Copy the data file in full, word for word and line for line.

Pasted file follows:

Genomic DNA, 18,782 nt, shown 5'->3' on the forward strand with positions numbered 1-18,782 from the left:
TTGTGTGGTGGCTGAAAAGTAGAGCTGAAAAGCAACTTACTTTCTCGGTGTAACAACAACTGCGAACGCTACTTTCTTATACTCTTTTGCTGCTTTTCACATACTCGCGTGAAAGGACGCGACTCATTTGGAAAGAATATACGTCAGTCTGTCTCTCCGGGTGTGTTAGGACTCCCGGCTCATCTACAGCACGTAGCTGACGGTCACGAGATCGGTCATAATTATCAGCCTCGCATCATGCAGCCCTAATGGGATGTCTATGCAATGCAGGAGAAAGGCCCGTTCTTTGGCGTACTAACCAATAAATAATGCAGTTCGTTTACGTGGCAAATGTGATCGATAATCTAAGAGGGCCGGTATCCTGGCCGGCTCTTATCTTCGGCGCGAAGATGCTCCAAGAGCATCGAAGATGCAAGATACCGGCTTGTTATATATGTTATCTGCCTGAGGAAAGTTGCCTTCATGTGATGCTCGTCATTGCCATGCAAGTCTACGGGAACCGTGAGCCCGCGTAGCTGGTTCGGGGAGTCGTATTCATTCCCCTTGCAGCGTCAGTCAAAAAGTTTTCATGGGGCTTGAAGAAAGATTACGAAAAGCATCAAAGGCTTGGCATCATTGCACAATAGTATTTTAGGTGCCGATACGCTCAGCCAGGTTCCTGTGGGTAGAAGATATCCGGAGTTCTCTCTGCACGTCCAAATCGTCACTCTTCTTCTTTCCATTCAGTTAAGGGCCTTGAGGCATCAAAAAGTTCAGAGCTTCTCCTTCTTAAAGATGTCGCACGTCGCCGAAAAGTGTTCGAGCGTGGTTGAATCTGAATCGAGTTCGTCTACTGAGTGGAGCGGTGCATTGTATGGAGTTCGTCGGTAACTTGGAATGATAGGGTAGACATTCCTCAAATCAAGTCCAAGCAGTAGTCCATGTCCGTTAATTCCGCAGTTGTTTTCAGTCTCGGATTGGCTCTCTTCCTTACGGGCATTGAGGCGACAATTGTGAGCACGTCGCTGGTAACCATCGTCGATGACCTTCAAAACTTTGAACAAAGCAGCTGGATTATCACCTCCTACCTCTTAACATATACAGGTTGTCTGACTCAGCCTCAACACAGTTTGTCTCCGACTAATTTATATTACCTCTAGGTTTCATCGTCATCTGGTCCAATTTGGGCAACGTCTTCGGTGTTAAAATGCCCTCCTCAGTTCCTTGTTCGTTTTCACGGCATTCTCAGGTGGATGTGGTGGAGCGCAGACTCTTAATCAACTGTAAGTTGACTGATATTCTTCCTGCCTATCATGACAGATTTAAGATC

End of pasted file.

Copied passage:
Genomic DNA, 18,782 nt, shown 5'->3' on the forward strand with positions numbered 1-18,782 from the left:
TTGTGTGGTGGCTGAAAAGTAGAGCTGAAAAGCAACTTACTTTCTCGGTGTAACAACAACTGCGAACGCTACTTTCTTATACTCTTTTGCTGCTTTTCACATACTCGCGTGAAAGGACGCGACTCATTTGGAAAGAATATACGTCAGTCTGTCTCTCCGGGTGTGTTAGGACTCCCGGCTCATCTACAGCACGTAGCTGACGGTCACGAGATCGGTCATAATTATCAGCCTCGCATCATGCAGCCCTAATGGGATGTCTATGCAATGCAGGAGAAAGGCCCGTTCTTTGGCGTACTAACCAATAAATAATGCAGTTCGTTTACGTGGCAAATGTGATCGATAATCTAAGAGGGCCGGTATCCTGGCCGGCTCTTATCTTCGGCGCGAAGATGCTCCAAGAGCATCGAAGATGCAAGATACCGGCTTGTTATATATGTTATCTGCCTGAGGAAAGTTGCCTTCATGTGATGCTCGTCATTGCCATGCAAGTCTACGGGAACCGTGAGCCCGCGTAGCTGGTTCGGGGAGTCGTATTCATTCCCCTTGCAGCGTCAGTCAAAAAGTTTTCATGGGGCTTGAAGAAAGATTACGAAAAGCATCAAAGGCTTGGCATCATTGCACAATAGTATTTTAGGTGCCGATACGCTCAGCCAGGTTCCTGTGGGTAGAAGATATCCGGAGTTCTCTCTGCACGTCCAAATCGTCACTCTTCTTCTTTCCATTCAGTTAAGGGCCTTGAGGCATCAAAAAGTTCAGAGCTTCTCCTTCTTAAAGATGTCGCACGTCGCCGAAAAGTGTTCGAGCGTGGTTGAATCTGAATCGAGTTCGTCTACTGAGTGGAGCGGTGCATTGTATGGAGTTCGTCGGTAACTTGGAATGATAGGGTAGACATTCCTCAAATCAAGTCCAAGCAGTAGTCCATGTCCGTTAATTCCGCAGTTGTTTTCAGTCTCGGATTGGCTCTCTTCCTTACGGGCATTGAGGCGACAATTGTGAGCACGTCGCTGGTAACCATCGTCGATGACCTTCAAAACTTTGAACAAAGCAGCTGGATTATCACCTCCTACCTCTTAACATATACAGGTTGTCTGACTCAGCCTCAACACAGTTTGTCTCCGACTAATTTATATTACCTCTAGGTTTCATCGTCATCTGGTCCAATTTGGGCAACGTCTTCGGTGTTAAAATGCCCTCCTCAGTTCCTTGTTCGTTTTCACGGCATTCTCAGGTGGATGTGGTGGAGCGCAGACTCTTAATCAACTGTAAGTTGACTGATATTCTTCCTGCCTATCATGACAGATTTAAGATC